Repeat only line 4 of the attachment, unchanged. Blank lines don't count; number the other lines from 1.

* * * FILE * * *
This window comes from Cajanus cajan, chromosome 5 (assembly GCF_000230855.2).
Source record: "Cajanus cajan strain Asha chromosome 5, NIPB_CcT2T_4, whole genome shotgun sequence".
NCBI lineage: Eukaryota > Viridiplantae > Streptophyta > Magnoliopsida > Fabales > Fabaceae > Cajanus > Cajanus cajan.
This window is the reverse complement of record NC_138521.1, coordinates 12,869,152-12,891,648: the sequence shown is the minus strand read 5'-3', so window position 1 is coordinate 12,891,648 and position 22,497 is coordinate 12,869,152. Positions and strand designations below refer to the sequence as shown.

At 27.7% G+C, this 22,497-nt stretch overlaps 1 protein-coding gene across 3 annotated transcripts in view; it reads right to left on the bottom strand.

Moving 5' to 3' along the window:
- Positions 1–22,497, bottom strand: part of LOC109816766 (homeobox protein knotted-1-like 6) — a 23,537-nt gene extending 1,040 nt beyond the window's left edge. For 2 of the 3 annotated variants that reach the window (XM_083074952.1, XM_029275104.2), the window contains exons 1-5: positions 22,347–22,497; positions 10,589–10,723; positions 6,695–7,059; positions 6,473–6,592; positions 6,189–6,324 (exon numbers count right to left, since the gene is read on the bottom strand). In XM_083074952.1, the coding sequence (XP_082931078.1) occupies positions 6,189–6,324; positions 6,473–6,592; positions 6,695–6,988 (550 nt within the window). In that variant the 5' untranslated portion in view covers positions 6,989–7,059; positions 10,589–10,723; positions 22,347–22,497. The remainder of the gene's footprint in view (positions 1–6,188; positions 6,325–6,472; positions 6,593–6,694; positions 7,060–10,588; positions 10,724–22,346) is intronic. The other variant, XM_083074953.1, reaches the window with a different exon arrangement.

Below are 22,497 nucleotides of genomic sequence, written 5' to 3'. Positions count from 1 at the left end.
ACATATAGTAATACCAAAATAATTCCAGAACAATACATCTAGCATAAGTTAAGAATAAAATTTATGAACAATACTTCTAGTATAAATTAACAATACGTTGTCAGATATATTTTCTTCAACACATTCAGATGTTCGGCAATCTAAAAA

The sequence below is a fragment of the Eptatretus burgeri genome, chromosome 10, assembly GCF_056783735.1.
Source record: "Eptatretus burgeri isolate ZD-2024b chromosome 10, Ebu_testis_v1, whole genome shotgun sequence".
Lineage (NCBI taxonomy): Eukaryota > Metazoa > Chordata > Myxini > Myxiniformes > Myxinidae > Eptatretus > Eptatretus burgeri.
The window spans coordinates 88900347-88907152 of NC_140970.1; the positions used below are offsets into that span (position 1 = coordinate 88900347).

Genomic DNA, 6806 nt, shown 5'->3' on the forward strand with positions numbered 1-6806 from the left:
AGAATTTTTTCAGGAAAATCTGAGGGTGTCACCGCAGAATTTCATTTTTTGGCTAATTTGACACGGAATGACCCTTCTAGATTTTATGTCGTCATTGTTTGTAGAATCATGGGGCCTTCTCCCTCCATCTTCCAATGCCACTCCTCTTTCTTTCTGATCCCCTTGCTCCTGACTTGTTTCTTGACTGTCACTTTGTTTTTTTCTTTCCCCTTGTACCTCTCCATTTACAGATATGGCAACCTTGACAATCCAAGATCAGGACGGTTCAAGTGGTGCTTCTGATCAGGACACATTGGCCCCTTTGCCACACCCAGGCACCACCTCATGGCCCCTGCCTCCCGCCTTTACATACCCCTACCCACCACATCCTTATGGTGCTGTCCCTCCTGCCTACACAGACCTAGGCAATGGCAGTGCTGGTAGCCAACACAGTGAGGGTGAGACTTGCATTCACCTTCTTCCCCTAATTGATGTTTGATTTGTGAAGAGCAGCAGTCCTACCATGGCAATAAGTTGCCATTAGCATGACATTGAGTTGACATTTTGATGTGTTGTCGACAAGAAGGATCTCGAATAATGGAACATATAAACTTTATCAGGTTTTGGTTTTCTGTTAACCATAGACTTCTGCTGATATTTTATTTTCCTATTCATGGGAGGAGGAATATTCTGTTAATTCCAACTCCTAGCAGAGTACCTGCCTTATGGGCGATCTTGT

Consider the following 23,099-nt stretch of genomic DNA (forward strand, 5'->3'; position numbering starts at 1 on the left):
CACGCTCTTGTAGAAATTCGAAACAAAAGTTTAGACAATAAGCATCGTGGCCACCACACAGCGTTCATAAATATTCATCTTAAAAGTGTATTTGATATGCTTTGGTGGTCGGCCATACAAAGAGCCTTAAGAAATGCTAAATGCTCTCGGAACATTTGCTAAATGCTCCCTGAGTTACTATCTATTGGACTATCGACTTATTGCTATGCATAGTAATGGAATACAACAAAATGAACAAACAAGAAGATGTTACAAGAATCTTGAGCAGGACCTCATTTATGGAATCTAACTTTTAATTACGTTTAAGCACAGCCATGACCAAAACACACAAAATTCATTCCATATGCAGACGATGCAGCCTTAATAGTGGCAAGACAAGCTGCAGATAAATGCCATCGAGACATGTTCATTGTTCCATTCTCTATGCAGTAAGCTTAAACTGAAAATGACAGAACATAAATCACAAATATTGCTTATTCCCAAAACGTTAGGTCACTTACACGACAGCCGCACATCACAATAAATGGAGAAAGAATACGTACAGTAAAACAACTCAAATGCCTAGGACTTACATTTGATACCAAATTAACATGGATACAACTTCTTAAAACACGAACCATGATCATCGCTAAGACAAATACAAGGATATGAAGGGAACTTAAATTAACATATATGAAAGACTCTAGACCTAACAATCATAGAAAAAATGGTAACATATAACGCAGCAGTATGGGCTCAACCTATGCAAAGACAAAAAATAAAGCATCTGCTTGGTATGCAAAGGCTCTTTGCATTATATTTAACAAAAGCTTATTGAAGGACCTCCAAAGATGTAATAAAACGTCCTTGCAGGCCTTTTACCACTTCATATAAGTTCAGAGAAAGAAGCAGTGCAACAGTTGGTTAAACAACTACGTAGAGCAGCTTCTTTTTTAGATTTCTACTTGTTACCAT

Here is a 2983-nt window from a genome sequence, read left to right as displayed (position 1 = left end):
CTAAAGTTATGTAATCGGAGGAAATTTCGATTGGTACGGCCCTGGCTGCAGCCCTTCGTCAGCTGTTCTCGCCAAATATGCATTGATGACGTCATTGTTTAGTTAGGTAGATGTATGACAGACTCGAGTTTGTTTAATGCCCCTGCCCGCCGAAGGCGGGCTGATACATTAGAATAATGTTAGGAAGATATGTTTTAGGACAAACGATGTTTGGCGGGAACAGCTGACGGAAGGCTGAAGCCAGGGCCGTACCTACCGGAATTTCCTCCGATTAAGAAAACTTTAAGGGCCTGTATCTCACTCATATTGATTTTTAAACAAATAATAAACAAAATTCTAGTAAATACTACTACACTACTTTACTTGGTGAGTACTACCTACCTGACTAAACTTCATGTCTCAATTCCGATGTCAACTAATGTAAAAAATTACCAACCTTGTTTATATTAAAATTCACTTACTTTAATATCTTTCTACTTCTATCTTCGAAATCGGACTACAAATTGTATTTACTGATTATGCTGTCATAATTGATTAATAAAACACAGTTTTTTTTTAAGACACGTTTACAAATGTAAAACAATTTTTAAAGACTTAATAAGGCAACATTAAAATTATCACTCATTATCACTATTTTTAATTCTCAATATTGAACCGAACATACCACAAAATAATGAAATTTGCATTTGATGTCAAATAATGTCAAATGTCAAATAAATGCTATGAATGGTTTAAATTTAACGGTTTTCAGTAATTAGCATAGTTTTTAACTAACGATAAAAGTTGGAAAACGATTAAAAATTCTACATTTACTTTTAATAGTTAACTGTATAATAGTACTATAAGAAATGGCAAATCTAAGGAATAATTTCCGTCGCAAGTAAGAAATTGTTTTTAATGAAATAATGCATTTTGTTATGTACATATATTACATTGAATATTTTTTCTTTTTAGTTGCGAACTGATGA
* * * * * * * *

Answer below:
This window is the reverse complement of record NC_138521.1, coordinates 12,869,152-12,891,648: the sequence shown is the minus strand read 5'-3', so window position 1 is coordinate 12,891,648 and position 22,497 is coordinate 12,869,152. Positions and strand designations below refer to the sequence as shown.